Just another day in Foods of Norway

Fish on four wheels

  • Upon arrival: PhD student in Foods of Norway, Jeleel Opeyemi Agboola (far right), along with master's student Dominic D. Mensah, researcher Sergio Rocha and head of Foods of Norway, professor Margareth Øverland, made sure the fish had a stress-free move from Ås to NIVA's facilities in Drøbak.
    Photo
    Foods of Norway/Bente Paulson

Will tomorrow’s fish feed grow on trees? 450 small fish in seawater tanks by the Oslo Fjord will hopefully bring us a little closer to the answer.

Fish on four wheels

It is a Tuesday morning in September, and 450 fish are being packed up and will soon be on their way from the fish lab at the Norwegian University of Life Sciences (NMBU) in Ås to the research facilities at the Norwegian Institute for Water Research (NIVA)  in Solbergstrand by the Oslo Fjord. During the next five weeks the fish will gradually be exposed to seawater while being fed novel feed based on sustainable resources – research right at the heart of Foods of Norway. The protein in their feed will be partially replaced with yeast grown on sugars from Norwegian spruce trees and by-products from the poultry industry.

Researcher Sergio Rocha and PhD student Jeleel Opeyemi Agboola carefully place the fish in the bags before transporting them to NIVA's facilities

Researcher Sergio Rocha and PhD student Jeleel Opeyemi Agboola carefully place the fish in the bags before transporting them to NIVA's facilities

Photo
Foods of Norway/Bente Paulson
From tree to sea

In Ås, the fish are weighed and carefully placed in large plastic bags filled with water and oxygen, before being placed in the back of a van that will take them to the research facilities in Solbergstrand just outside the little coastal town of Drøbak. NMBU and Foods of Norway are fortunate to have access to their own facilities at NIVA, providing opportunities for unique trials, monitoring and dissection.

The 12-kilometre drive to the research institute at Solbergstrand is a leisurely one. The winding country road takes us through a short stretch of tall spruce trees, a reminder of what we are doing here. The purpose of this trial is to document the use of feed made from trees, and to see the effects this feed can have on the intestinal health of the fish as well as their health in general. The fact that this experiment is performed while transitioning them from freshwater to saltwater, their most vulnerable phase, makes the findings even more interesting.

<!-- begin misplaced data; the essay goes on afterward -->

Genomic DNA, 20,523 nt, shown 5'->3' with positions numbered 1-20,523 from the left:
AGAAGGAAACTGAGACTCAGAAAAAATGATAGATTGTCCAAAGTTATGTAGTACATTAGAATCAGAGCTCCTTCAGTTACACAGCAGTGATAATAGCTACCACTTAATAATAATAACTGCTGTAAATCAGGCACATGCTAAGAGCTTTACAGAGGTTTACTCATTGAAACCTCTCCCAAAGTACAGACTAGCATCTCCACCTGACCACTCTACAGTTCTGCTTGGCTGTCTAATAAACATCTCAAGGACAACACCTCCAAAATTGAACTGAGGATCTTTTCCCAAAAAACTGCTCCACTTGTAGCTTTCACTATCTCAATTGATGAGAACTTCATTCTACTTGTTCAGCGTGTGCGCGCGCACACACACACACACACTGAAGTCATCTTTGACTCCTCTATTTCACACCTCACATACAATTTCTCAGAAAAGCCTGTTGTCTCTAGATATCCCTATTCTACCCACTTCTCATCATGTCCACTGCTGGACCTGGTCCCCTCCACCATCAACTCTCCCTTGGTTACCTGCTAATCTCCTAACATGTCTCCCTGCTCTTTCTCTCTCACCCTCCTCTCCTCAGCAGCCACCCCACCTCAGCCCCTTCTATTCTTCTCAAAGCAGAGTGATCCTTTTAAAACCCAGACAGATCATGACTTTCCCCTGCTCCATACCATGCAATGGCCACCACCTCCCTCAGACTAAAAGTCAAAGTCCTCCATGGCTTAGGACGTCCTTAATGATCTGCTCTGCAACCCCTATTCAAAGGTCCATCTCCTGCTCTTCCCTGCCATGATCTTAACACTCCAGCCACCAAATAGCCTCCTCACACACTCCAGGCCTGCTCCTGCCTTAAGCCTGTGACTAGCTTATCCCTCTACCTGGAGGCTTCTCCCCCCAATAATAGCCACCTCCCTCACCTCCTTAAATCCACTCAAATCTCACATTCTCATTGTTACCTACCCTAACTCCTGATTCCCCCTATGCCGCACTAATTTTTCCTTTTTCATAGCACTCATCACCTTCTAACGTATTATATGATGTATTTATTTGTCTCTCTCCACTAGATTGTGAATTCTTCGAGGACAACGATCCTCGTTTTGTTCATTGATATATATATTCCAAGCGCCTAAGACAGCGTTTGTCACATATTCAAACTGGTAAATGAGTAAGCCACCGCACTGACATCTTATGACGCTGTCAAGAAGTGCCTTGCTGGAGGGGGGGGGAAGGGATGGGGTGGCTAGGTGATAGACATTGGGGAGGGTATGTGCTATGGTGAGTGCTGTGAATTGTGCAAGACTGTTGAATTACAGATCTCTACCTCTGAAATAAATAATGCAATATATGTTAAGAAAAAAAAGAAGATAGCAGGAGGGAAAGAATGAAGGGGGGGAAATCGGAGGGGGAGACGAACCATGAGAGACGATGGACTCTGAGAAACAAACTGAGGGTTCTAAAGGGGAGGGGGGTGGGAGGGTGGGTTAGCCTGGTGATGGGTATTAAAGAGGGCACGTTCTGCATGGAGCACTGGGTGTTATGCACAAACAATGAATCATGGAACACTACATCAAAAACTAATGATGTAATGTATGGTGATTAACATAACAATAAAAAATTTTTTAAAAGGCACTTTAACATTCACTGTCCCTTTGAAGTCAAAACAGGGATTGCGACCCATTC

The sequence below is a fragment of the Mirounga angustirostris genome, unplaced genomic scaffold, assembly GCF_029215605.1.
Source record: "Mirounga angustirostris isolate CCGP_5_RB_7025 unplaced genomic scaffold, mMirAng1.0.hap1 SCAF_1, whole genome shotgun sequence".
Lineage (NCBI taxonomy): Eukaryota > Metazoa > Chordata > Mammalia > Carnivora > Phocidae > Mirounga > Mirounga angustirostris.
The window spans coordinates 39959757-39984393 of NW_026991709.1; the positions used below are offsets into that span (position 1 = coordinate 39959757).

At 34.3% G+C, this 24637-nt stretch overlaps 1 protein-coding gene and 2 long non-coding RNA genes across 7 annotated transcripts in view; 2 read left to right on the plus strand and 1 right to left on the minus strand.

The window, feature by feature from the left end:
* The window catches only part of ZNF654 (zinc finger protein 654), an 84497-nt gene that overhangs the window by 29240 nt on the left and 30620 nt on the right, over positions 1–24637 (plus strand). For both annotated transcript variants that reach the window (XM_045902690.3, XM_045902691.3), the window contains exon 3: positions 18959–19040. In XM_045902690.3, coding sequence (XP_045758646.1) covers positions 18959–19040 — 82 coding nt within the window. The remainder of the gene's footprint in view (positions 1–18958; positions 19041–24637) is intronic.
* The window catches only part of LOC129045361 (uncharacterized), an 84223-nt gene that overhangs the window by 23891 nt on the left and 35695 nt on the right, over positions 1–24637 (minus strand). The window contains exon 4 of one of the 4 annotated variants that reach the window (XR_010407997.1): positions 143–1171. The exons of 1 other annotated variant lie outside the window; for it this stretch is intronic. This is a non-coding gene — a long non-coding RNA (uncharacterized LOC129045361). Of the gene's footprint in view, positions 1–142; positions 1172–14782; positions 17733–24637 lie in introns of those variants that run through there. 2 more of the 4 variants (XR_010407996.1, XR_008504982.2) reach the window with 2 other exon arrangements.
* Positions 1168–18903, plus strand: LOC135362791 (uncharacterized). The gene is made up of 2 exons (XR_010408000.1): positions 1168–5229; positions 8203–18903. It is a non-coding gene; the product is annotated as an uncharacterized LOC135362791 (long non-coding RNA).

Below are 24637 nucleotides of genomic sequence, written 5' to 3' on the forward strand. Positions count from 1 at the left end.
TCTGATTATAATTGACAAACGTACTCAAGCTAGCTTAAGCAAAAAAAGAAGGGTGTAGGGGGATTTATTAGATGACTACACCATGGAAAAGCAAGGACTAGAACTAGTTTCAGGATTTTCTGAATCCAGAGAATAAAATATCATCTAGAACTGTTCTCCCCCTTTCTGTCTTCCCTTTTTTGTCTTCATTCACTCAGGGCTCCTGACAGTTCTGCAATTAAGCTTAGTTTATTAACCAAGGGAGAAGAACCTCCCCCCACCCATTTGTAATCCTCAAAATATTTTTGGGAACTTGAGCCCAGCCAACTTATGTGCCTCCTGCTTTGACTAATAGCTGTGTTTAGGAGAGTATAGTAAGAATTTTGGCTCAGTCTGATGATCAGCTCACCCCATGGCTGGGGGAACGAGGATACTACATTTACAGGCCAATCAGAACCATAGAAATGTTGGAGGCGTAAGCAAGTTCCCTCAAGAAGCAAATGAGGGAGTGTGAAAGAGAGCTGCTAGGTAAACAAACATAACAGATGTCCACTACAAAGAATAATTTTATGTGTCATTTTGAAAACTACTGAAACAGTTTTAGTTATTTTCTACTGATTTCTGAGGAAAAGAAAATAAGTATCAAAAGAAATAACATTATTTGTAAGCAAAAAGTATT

The yeast used in this experiment has been cultivated by Foods of Norway in the biorefinery laboratory NorBioLab at NMBU from residual biomass from Norwegian forestry and hydrolysed protein from by-products from the poultry industry. From this yeast researchers and technicians in the centre have manufactured the feed in the laboratory at NMBU’s Faculty of Life Sciences.

18 seawater tanks will be the home of the 450 fish for the next five weeks, where they will be monitored daily

18 seawater tanks will be the home of the 450 fish for the next five weeks, where they will be monitored daily

Photo
Foods of Norway/Bente Paulson
- We believe that wood-based yeast can improve the health of salmon during their most vulnerable stage of life, the transition from freshwater to seawater, explains PhD student in Foods of Norway Jeleel Opeyemi Agboola. - This is what we hope this experiment will help shed light on. We are also documenting what other positive effects yeast-based feed can have, beyond its nutritional value. This is a follow-up trial from our previous results in freshwater, where yeasts have proved to improve the Atlantic salmon’s immunity against diseases intestinal health and growth.

Jeleel is responsible for the trial, which is part of his doctoral degree. Together with master’s student student Dominic D. Mensah and researcher Sergio Rocha he makes up the team transporting the fish from Ås to Solbergstrand.

PhD student Jeleel will care for the fish for the next five weeks

PhD student Jeleel will care for the fish for the next five weeks

Photo
Foods of Norway/Bente Paulson
Valuable research facilities

Upon arriving at NIVA, the bags with the fish are carefully carried into a room with 18 tanks, each holding 25 fish. Foods of Norway has unique access to this room, which for this experiment is priceless, says Jeleel. The facilities are right on the shore, and the use of these tanks can help simulate the water quality and ecology the fish would normally live in.

- When using these facilities, we can conduct the trial in similar conditions as in the sea. In this way, knowledge gained from this trial will be available to stakeholders in Norwegian salmon farming, such as fish farmers and feed manufacturers, in order to improve yield and overall productivity, he emphasizes.

In about five weeks, the 200 fish will be dissected and analysed. The research team will look at the microbiotic culture in their intestines, but also study immune responses in the spleen and head-kidney for indications relating to health. However, until then 200 small salmon must be cared for and fed. Every day – for five weeks. The amount of feed they digest must be monitored and documented daily by Jeleel or one of his colleagues, by measuring the amount of feed falling to the bottom of the tank.

Based on this trial, Jeleel and his colleagues in Foods of Norway will be able to document ground-breaking research. Meanwhile, the fish swim around in their tanks, munching on food made in a lab in Ås, totally unaware of the importance of their existence.

Published 5. November 2020 - 15:16 - Updated 6. November 2020 - 9:32